It may be odd that though I am only 35 years old, I would address Mr. Kwon, who is 79, as a friend. But I believe friendship is more about how comfortable and friendly one feels with a person.
Mr. Kwon has worked for the agency as an adviser at the Seoul office since 1987. Until he retired last year, Mr. Kwon would often advise me on Korea’s economic and business climate.
After working 15 years as vice chairman of the Korean office for Philips, Mr. Kwon is an expert in business exchange between Korean and Dutch companies.
The World Cup festival held in Seoul last year left behind memories that I will hold dear forever. We cheered together every time the Korean team, led by the Dutch coach Guus Hiddink, advanced to the next level.
Mr. Kwon has also given me a glimpse of some terrifying moments in Korean history.
Born in 1925 in North Chungcheong province, Mr. Kwon received a military draft order from the Japanese government the day Korea was liberated by its oppressor. Mr. Kwon’s draft order came much later then those of his friends. Mr. Kwon said that his friends were dragged to other countries to fight Japanese opponents and most of them didn’t return home or came back as a corpse. Had he received the order, he would likely have been another victim. For that reason, Mr. Kwon felt guilty for surviving and said he would live his life the best he could.
After surviving the Korean War, Mr. Kwon was assigned to the Korean Army and was in charge of translations.
Mr. Kwon said he remembers when his troops marched near Pyeongyang and saw all the human corpses lying around. Mr. Kwon said it was a moment that he prefers not to remember.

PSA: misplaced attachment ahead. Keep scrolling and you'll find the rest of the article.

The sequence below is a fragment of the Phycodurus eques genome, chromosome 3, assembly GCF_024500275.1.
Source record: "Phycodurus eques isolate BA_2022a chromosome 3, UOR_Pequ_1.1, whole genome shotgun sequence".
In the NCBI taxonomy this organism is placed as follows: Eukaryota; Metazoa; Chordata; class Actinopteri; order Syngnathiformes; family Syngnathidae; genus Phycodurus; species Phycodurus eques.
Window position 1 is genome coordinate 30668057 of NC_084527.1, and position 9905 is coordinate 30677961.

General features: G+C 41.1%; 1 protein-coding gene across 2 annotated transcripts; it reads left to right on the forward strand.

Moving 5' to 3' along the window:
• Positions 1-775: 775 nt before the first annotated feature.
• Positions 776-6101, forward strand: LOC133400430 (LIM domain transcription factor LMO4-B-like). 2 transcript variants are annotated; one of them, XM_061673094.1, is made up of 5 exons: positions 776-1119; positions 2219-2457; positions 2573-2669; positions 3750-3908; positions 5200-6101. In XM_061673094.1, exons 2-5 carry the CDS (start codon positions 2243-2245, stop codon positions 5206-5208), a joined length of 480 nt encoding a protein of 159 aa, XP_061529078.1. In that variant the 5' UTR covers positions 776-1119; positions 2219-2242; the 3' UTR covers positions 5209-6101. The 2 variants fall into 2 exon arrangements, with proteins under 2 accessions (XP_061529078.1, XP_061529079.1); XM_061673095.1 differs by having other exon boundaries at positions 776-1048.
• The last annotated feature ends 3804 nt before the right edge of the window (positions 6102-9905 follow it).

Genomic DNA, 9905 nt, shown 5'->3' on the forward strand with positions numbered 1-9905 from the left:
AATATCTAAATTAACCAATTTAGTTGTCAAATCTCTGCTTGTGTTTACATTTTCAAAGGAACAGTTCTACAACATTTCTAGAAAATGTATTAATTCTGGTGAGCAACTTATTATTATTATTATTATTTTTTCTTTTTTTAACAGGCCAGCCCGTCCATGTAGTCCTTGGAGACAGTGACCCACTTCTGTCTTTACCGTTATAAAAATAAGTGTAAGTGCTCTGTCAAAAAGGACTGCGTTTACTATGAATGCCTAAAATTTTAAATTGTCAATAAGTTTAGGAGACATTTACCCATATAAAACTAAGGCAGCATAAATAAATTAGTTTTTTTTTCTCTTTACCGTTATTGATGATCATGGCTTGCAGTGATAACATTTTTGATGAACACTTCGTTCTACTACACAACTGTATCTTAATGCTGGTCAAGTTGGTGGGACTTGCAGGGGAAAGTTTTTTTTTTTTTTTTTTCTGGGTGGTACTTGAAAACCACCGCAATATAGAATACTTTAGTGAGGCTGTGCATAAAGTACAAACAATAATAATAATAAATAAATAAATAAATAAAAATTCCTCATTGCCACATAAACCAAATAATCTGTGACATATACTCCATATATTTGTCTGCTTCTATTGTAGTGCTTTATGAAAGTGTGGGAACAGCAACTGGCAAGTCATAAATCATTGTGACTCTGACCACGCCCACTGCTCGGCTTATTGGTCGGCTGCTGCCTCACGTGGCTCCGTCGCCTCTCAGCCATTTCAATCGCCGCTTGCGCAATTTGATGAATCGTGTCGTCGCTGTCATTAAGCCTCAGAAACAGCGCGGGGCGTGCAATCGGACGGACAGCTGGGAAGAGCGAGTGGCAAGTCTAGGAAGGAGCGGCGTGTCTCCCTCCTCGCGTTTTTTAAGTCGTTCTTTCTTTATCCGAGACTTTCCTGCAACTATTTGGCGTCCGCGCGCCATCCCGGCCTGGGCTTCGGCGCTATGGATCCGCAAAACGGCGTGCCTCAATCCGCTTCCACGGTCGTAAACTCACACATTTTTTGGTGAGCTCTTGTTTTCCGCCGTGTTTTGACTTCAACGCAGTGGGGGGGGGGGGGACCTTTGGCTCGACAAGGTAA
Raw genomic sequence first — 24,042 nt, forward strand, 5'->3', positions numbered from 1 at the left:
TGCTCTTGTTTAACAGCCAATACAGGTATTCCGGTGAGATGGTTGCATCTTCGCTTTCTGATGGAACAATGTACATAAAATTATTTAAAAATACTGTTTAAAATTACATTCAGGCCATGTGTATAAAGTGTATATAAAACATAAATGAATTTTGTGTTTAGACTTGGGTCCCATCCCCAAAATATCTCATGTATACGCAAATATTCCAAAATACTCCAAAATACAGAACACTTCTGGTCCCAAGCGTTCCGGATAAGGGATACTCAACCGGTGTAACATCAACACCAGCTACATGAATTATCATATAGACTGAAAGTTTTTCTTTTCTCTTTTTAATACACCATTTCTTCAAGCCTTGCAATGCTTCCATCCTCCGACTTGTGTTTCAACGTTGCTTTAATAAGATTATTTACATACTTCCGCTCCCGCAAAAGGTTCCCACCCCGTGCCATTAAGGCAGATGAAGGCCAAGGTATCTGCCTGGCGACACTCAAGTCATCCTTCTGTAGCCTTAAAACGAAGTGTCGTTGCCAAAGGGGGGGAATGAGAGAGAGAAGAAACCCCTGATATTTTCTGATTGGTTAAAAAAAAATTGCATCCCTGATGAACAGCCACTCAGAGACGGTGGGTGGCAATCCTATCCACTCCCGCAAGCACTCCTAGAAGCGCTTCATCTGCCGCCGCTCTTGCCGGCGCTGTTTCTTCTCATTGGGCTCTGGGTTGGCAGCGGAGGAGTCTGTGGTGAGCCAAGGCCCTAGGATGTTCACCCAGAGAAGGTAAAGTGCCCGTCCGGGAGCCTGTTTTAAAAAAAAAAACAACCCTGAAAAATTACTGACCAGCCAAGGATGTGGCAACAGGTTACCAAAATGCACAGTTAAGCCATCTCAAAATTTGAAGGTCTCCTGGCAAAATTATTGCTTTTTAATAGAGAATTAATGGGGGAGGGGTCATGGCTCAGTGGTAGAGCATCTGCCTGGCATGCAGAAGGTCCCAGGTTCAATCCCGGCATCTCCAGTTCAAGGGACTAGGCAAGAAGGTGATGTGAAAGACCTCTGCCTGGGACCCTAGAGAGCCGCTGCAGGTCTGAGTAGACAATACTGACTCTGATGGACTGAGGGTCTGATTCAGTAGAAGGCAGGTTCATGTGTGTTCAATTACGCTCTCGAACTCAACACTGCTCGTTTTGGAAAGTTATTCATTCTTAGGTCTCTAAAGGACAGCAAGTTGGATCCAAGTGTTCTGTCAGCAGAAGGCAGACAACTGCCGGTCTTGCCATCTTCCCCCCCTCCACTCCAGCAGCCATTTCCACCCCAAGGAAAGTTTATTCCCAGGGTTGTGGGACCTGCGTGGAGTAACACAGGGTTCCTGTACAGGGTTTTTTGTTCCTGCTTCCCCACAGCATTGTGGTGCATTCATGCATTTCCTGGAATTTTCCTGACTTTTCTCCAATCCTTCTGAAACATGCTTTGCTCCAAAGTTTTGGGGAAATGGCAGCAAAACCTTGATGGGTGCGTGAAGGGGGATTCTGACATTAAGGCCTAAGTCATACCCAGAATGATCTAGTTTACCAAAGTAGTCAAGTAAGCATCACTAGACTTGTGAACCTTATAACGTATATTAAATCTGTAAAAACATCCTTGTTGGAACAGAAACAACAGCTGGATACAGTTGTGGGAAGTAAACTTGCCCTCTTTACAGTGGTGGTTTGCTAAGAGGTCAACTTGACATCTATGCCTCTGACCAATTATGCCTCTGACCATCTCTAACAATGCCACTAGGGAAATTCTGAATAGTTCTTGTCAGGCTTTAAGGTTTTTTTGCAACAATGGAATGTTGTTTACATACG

Whenever I listen to Mr. Kwon’s stories, I get another glimpse of Korean history ― and the pain this country has had to endure.
A shared passion for Latino world
After four years in Korea, I, Rogelio Granguillhome, Mexico’s ambassador to Korea, feel half-Korean. My wife and my children are also satisfied with their lives in Korea. My son, who is now 14 years old, is addicted to taekwondo. As for me, I really hold a special place in my heart for Busan, which I have visited more than 10 times. Maybe it’s because my hometown in Mexico is the port city of Veracruz, on the east coast. Whenever I visit Busan I feel as if I’m back at home. But such happiness would not exist if it weren’t for my Korean friends, who share heartwarming friendship with me.
When I think of my Korean friends, my thoughts always turn to Ko Hye-sun, a professor of Spanish language at Dankook University. I first met Ms. Ko in December of 1999 when I attended a seminar on Latin America as seen through literature.
Ms. Ko turned out to be a former student of my professor at Universidad Nacional Autonoma de Mexico. She also studied in Colombia, where she met her Peruvian husband, who teaches Spanish at Hankuk University of Foreign Studies. Ms. Ko’s affection for Latin America has impressed me.
As a diplomat, I am exposed to unpleasant incidents now and then.
In September 2001 the Mexican Estudiantina choir was to perform in Seoul but at the last moment the hotel that was going to hold the event canceled.
The Mexican embassy here, which coordinated the event, called Mexico to inform them of the cancelation. However the choir had already left for Seoul before the call went through. I called up Ms. Ko and asked for her help. By the next day, Ms. Ko had arranged for the performances to take place at different hospitals and universities.